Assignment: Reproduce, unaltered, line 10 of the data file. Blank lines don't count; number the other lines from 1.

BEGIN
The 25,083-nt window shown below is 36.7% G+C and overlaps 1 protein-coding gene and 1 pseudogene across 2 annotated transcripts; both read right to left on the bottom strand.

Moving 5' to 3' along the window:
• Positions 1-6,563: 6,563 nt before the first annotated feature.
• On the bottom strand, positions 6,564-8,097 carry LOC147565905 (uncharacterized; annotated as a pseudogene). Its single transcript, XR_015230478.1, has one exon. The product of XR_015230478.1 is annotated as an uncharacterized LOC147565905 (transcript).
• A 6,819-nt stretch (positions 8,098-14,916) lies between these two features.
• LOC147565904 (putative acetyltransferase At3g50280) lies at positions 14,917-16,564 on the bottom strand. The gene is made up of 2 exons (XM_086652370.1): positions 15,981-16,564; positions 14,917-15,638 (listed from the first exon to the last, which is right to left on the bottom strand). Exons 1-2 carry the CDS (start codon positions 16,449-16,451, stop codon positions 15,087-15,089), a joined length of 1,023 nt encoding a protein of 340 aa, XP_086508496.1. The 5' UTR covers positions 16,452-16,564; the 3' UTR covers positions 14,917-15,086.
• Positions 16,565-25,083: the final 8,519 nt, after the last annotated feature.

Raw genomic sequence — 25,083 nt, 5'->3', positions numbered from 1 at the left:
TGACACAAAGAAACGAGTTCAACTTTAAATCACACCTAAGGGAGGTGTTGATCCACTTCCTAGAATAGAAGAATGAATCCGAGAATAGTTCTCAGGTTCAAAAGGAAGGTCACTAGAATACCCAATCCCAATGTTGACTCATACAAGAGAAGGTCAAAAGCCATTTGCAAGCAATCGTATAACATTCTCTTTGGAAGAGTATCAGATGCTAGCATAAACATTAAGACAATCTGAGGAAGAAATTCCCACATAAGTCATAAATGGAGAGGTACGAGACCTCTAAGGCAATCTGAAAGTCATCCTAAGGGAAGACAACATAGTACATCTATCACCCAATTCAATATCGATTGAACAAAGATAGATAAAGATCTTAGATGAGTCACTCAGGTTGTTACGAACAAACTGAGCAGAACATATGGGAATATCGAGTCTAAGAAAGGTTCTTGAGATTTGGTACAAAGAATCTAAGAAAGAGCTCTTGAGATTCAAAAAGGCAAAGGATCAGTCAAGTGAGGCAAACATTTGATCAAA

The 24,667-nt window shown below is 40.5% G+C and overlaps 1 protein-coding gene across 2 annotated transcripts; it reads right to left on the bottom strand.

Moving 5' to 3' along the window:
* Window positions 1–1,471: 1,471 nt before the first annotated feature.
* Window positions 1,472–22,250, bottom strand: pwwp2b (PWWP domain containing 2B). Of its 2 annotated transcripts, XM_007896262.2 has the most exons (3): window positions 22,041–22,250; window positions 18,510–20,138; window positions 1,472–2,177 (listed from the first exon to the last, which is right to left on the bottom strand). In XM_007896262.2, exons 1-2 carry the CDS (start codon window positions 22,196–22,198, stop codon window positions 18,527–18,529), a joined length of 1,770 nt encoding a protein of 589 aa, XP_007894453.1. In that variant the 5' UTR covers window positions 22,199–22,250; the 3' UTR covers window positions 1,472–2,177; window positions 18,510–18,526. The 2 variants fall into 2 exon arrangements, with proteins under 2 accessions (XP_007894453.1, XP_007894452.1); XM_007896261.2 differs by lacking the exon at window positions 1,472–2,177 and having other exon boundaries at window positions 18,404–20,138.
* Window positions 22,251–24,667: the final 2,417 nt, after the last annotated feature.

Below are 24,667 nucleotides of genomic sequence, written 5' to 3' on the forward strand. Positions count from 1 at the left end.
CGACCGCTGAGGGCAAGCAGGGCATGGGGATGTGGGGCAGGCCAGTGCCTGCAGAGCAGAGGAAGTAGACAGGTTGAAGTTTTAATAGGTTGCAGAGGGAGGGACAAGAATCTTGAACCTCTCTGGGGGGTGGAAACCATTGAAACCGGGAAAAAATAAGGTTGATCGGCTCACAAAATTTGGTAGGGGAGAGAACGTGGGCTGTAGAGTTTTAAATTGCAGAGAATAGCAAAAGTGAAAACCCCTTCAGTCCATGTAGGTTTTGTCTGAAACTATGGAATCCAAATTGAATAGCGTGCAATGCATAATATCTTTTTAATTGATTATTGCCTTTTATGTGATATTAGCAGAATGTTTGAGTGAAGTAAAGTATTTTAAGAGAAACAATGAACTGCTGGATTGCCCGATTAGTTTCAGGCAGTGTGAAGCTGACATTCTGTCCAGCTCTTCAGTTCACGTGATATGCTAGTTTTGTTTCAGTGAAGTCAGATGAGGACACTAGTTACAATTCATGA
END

The 24,667-nt window shown below is 40.5% G+C and overlaps 1 protein-coding gene across 2 annotated transcripts; it reads right to left on the bottom strand.